7. Queen Nia (Brenda Strong)

Easily the most playful of these brutal deaths, as much as a death can be playful. In season three, Strong debuted as Queen Nia, ruler of the powerful Ice Nation. Established as a possible season-defining villain, Nia didn't last more than two episodes before being impaled in the chest. It was a brilliant way to use stunt casting to set up false expectations, and also a great testament to Commander Lexa's badass battle tactics — one of the last great testaments, sadly.

6. The Young Nightbloods

The 100 is not shy about killing children. See: Wells. See: Charlotte. Those deaths are nothing compared to this one: Ontari (Rhiannon Fish) killing the boys and girls who were one night away from beginning the trials toward becoming the new Commander, presenting their severed heads in a show of dominance. Think Anakin Skywalker slaughtering the younglings, but so much worse.

5. The Tondc Missile Crisis

Another instance of mass Grounder violence, and one that could have been prevented. Instead, Clarke and Lexa agreed not to interfere with an imminent missile strike against a Grounder community called Tondc, since letting it proceed would afford them an element of surprise against their enemies. Clarke's call here was so ruthless that even her mother couldn't stand for it. And yet! Not the most devastating decision Clarke makes in season two.

4. Lincoln (Ricky Whittle)

He was the very first Grounder the show introduced in rich detail, becoming one of the most essential figures, and certainly one of the most physically capable. Executed by a gunshot wound to the head, Lincoln's death weighed heavily not just on fans, but also on Whittle, who was vocally unpleased about his exit from the show. The actor will next star in Starz's American Gods.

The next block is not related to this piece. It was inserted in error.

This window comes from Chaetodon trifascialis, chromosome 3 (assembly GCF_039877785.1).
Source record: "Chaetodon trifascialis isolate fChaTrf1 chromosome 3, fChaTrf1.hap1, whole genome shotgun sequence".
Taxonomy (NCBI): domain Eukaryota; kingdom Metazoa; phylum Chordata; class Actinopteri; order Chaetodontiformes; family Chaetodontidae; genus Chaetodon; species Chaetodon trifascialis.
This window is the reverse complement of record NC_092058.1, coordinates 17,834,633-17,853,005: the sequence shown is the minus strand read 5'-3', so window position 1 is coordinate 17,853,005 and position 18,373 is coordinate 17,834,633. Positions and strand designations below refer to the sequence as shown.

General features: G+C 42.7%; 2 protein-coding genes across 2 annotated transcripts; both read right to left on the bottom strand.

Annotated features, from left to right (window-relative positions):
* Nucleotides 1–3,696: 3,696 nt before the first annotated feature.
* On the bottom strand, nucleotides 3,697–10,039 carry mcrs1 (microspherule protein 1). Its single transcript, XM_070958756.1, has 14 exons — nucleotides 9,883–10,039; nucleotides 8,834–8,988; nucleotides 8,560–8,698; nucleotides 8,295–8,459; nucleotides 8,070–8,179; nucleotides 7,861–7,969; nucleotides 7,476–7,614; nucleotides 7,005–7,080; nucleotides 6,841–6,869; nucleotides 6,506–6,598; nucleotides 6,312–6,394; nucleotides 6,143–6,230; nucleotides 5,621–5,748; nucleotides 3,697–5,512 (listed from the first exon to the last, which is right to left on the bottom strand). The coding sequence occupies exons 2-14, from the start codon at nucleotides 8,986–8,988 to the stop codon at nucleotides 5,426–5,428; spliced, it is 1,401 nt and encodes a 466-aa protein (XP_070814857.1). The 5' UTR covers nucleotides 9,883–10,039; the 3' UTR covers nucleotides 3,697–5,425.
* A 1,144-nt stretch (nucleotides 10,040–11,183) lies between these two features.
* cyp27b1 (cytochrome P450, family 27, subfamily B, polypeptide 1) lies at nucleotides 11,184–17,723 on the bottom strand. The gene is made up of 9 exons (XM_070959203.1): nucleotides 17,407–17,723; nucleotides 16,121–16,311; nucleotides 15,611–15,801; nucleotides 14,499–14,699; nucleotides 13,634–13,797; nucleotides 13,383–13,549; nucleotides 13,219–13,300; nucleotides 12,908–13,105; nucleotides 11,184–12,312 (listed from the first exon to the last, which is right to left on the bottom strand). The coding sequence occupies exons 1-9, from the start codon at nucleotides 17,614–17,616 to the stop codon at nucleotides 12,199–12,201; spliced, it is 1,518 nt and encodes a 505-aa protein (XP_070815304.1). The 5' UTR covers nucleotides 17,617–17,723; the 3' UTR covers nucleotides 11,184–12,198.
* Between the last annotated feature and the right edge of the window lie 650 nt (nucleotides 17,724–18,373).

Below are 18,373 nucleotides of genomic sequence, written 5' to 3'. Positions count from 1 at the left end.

3. Finn (Thomas McDonell)

Remember when Finn killed all those Grounders? The Grounders sure do, and there will be no peace between their people and the Sky People until they have been avenged. Blood must have blood, but Clarke must not let the Grounders torture Finn to death, so she does the only humane thing she can think of: kill him herself. Clarke euthanizing Finn at the halfway point of season two was a huge turning point for The 100, ending one era of relative innocence and beginning a new chapter of devastation. And still, not Clarke's most brutal moment!

2. Mount Weather

Here's the moment: Clarke makes the soul-wrenching choice to let the people of Mount Weather die so she can save her own people. Not just the worst and most wicked denizens of the underground city, either. Clarke actively chooses to radiate everyone from the Mount Weather community, ending the blood feud between their two people, but at an incredible cost to Clarke's soul. This is the moment she more than earns the Trigedasleng moniker Wanheda, Commander of Death.

1. Lexa (Alycia Debnam-Carey)

Although the writing was on the wall due to the actress' commitments to Fear the Walking Dead, Lexa's exit from the series was nevertheless the single most brutal moment in the show's history. It's devastating within the confines of the story, as Clarke loses the love of her life in such a sudden and senseless fashion — which is the exact same reason so many viewers were so upset over the nature of the death, which played into the "Bury Your Gays" TV trope and instigated a furious uproar within The 100 community. Lexa's ethereal City of Light return in the season-three finale was a great final moment for the celebrated character, but for many fans, it wasn't enough to wipe away the in-universe and real-life strife of losing Lexa in that way in the first place.

The 100 returns for season four Wednesday at 9 p.m. on The CW. Share how you would rank the show's most brutal deaths in the comments below, and click here for more coverage of the show.